Kids Need Us To Talk To Them About Death
Living with the risk of Covid-19 transmission and hearing about the hundreds of thousands of Americans that have died due to Covid-19, our children are more exposed to death and illness than in the past. Some families have been forced to have many conversations with their children due to multiple family members dying during this pandemic. Others who have not experienced death during this time may be trying to reassure kids by dismissing their concerns or just avoiding the topic.
How can we begin to speak to children about death?
The most important thing that adults can do is to become more comfortable with our own mortality. As a culture, we have to accept that none of us will live forever. We struggle talking to our kids because we are not comfortable talking to anyone about illness, death, and dying. Typically, we tend not to discuss these matters until we are forced to, making us have very little practice with a familiarity of language to use, thus creating a feeling of helplessness.
How can we, as adults, increase our own comfort with these conversations?
Start by talking with your partner, close friends, or a parent. You can use the death of a public figure like Ruth Bader Ginsburg to begin practicing talking about your feelings related to this loss; how you perceived her death from cancer, does cancer run in your family and are you worried about this? Anytime we talk honestly and openly with another person about illness, death or grief, we are practicing. There are games, like The Death Deck, and many other conversational card games and apps available that can help ease you into these conversations.
The more comfortable we can be, with ourselves and our partners, the more comfortable we will be with our kids. It’s an ongoing process. As our comfort increases within the topic, we can then discuss what we want to happen should we get sick, finally complete that Will or Advance Directive, and position ourselves to experience the end of life experience that we want.
When talking to children about illness and death:
- Use clear, direct language that your child can understand. “Grandma died today.” Avoid euphemisms as they are confusing. “Grandma is gone” or “We lost Grandma” suggests that Grandma is coming back, or we might have misplaced Grandma.
- Share your personal feelings about the death or illness of someone you know. This demonstrates that it’s okay to talk about the topic. “I’m sad that someone I looked up to has died.” Lean into these opportunities to gently explore their thoughts on death.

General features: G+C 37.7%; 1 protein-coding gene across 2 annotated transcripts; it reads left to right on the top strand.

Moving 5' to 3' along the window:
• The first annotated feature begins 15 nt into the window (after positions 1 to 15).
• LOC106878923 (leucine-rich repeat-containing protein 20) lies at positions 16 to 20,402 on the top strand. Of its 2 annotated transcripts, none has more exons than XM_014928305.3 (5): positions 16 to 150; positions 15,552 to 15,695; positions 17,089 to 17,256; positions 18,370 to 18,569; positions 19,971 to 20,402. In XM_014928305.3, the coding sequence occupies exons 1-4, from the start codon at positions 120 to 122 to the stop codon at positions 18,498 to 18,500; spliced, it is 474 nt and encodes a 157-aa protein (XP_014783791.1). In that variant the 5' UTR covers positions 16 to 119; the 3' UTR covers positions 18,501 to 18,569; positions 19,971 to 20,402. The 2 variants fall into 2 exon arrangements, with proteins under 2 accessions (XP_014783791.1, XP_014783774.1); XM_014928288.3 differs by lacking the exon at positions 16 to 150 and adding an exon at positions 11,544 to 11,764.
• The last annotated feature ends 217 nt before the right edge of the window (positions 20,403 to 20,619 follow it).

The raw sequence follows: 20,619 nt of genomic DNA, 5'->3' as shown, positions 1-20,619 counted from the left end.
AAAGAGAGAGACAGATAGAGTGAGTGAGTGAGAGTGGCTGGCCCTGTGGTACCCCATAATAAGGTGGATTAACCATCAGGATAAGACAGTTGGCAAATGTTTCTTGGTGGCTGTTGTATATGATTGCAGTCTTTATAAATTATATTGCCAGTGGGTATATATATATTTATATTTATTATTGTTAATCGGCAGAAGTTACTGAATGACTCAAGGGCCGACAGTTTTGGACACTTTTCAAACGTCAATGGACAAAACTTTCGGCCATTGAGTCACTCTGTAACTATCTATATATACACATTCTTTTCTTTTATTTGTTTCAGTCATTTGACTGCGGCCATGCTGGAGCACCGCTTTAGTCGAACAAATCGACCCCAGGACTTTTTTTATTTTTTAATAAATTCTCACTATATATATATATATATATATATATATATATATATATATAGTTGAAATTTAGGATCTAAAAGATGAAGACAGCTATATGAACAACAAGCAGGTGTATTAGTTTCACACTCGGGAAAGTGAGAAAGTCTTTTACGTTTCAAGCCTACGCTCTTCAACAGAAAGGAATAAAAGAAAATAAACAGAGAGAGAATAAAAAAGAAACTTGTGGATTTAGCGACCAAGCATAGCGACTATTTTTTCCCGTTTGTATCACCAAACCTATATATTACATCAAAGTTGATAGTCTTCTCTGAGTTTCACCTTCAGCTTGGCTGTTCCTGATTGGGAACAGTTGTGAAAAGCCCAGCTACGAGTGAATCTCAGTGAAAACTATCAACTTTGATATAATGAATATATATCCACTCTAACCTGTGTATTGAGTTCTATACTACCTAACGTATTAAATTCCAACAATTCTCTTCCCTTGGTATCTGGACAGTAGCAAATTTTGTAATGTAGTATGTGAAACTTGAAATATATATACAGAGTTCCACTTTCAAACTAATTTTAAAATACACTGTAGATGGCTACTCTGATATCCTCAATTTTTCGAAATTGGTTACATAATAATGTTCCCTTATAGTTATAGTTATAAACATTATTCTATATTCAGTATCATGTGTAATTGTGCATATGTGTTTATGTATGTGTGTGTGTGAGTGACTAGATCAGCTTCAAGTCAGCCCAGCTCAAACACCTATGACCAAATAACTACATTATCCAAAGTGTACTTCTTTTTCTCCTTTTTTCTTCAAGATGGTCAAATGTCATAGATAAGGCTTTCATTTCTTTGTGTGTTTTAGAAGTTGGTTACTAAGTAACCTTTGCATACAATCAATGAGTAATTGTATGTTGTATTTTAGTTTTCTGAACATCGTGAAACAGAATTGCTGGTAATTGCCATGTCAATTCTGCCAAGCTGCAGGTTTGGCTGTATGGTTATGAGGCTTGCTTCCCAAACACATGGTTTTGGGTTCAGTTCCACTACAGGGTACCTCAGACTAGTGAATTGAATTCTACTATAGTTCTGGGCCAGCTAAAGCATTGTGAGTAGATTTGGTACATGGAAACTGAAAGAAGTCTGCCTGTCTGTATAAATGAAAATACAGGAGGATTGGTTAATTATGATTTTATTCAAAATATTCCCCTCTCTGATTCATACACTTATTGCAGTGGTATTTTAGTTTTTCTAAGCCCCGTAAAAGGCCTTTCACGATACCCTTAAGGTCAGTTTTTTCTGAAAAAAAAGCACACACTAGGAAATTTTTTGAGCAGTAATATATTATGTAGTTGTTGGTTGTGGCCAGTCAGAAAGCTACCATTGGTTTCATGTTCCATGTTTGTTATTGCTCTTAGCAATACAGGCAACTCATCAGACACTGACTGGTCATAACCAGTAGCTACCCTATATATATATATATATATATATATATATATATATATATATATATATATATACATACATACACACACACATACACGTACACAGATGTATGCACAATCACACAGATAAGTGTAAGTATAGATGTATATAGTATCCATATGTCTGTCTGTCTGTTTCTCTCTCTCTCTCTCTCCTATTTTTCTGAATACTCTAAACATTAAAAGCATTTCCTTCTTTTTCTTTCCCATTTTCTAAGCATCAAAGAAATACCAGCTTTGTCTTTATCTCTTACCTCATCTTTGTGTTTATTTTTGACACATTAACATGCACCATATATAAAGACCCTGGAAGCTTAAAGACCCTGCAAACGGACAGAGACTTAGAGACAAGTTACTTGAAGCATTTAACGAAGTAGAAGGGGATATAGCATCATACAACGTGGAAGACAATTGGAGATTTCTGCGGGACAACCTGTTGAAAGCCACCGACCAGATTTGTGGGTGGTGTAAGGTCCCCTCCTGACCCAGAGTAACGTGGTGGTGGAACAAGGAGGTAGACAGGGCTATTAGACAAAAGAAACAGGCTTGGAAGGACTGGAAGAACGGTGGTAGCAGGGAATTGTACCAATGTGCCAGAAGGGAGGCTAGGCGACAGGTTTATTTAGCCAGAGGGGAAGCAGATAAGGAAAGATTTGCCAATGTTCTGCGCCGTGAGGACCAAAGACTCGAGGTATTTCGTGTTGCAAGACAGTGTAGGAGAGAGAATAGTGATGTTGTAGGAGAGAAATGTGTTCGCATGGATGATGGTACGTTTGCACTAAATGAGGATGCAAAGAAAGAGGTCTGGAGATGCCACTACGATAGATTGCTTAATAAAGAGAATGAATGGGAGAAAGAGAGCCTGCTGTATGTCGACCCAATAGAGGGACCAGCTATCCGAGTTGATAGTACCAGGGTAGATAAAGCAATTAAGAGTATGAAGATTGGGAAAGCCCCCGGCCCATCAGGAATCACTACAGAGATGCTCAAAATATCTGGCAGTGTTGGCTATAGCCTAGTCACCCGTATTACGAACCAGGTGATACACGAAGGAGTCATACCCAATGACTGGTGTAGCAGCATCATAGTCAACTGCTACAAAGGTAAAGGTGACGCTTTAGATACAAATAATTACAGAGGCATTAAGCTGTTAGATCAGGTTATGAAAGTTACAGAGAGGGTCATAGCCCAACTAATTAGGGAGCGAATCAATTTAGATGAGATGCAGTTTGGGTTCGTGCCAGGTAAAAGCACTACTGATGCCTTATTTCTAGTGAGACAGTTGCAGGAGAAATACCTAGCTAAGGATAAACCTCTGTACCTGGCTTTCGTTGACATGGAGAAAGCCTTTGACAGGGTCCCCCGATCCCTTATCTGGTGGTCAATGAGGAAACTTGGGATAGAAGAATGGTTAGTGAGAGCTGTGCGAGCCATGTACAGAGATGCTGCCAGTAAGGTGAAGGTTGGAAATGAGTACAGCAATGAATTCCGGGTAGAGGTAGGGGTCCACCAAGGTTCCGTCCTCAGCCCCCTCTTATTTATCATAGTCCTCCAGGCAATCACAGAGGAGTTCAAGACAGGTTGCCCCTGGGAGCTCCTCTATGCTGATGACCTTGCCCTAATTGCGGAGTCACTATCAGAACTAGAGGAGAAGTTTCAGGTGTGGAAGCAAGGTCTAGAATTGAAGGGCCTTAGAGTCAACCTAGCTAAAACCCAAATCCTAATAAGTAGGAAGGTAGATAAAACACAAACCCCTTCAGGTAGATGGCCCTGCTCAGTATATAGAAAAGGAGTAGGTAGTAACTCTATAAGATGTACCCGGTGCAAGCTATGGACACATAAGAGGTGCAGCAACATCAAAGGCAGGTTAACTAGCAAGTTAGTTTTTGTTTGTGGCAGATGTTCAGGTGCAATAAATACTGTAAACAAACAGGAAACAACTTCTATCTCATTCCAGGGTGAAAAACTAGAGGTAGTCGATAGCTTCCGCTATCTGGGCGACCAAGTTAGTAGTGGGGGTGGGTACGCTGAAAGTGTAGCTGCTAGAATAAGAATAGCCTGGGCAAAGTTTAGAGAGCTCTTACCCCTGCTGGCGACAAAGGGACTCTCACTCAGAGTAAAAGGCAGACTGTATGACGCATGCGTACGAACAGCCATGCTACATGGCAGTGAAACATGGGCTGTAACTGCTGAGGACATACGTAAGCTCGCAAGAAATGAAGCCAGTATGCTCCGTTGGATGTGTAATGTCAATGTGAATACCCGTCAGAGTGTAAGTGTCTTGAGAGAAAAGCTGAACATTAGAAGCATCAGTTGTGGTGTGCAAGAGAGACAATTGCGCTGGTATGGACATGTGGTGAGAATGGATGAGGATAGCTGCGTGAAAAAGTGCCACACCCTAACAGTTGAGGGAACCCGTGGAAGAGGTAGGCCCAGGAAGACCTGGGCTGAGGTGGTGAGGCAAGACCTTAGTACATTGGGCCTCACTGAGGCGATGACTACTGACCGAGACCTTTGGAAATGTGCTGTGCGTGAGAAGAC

- Help give them language to help them understand their feelings. “I wonder if you are feeling scared about what dad will look like in the hospital now that he’s so sick.” Give them permission to express their feelings.
- If they bring up fears about you dying, validate those fears. “I know it’s scary to think about me or anyone you love dying.” Reassure your child that most people die at an old age, but acknowledge that we all will die one day. If the questions are related to Covid-19, share what steps you are doing to be safe during the pandemic to reduce your risk of getting sick.
- If you are very uncomfortable with these conversations, admit it. “Growing up, we didn’t talk about death, but I think it’s important and I’m trying to learn how so that you don’t feel so nervous talking about it.”
- Take action and be prepared for your death. Basic tasks like preparing a living will, deciding who will care for your child, completing an advance directive, and considering life insurance, sets the stage for your child to have a less traumatic experience should you die. You can inform them that you have made arrangements and have it all planned out so that they will be cared for no matter what happens.
Keep The Conversations Ongoing
The more comfortable we are with illness and death and can normalize these conversations as individuals and a culture, the more likely our kids will be to grow up with a healthy understanding and awareness of their mortality. Imagine how well they will be able to communicate with future generations on this topic if we do the work now.